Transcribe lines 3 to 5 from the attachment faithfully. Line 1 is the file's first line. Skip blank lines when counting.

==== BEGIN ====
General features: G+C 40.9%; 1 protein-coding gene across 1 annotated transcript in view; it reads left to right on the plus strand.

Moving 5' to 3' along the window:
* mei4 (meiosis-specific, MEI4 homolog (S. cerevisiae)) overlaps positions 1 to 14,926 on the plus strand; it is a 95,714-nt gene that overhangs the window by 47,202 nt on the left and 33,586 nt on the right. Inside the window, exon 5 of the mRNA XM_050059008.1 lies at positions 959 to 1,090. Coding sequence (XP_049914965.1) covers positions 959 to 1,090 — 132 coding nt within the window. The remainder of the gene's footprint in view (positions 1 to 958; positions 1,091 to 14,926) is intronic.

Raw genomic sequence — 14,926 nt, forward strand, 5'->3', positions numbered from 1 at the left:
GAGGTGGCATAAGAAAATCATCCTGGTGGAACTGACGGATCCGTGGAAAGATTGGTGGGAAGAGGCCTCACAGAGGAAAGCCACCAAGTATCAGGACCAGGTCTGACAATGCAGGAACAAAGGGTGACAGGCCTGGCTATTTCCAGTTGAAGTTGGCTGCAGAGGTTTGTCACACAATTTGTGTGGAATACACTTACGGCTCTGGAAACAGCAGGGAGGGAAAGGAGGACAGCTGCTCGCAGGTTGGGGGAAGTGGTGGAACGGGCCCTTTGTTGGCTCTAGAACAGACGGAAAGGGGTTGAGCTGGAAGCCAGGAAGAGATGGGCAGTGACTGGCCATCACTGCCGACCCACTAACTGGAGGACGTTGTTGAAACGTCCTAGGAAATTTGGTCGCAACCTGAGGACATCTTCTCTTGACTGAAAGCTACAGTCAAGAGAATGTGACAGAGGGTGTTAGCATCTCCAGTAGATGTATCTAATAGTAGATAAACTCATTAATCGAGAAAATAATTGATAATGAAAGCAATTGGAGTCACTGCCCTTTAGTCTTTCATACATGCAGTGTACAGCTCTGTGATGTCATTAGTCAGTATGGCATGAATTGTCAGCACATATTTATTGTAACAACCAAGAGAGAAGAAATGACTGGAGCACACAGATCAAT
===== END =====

* mei4 (meiosis-specific, MEI4 homolog (S. cerevisiae)) overlaps positions 1 to 14,926 on the plus strand; it is a 95,714-nt gene that overhangs the window by 47,202 nt on the left and 33,586 nt on the right. Inside the window, exon 5 of the mRNA XM_050059008.1 lies at positions 959 to 1,090. Coding sequence (XP_049914965.1) covers positions 959 to 1,090 — 132 coding nt within the window. The remainder of the gene's footprint in view (positions 1 to 958; positions 1,091 to 14,926) is intronic.

Raw genomic sequence — 14,926 nt, forward strand, 5'->3', positions numbered from 1 at the left:
GAGGTGGCATAAGAAAATCATCCTGGTGGAACTGACGGATCCGTGGAAAGATTGGTGGGAAGAGGCCTCACAGAGGAAAGCCACCAAGTATCAGGACCAGGTCTGACAATGCAGGAACAAAGGGTGACAGGCCTGGCTATTTCCAGTTGAAGTTGGCTGCAGAGGTTTGTCACACAATTTGTGTGGAATACACTTACGGCTCTGGAAACAGCAGGGAGGGAAAGGAGGACAGCTGCTCGCAGGTTGGGGGAAGTGGTGGAACGGGCCCTTTGTTGGCTCTAGAACAGACGGAAAGGGGTTGAGCTGGAAGCCAGGAAGAGATGGGCAGTGACTGGCCATCACTGCCGACCCACTAACTGGAGGACGTTGTTGAAACGTCCTAGGAAATTTGGTCGCAACCTGAGGACATCTTCTCTTGACTGAAAGCTACAGTCAAGAGAATGTGACAGAGGGTGTTAGCATCTCCAGTAGATGTATCTAATAGTAGATAAACTCATTAATCGAGAAAATAATTGATAATGAAAGCAATTGGAGTCACTGCCCTTTAGTCTTTCATACATGCAGTGTACAGCTCTGTGATGTCATTAGTCAGTATGGCATGAATTGTCAGCACATATTTATTGTAACAACCAAGAGAGAAGAAATGACTGGAGCACACAGATCAAT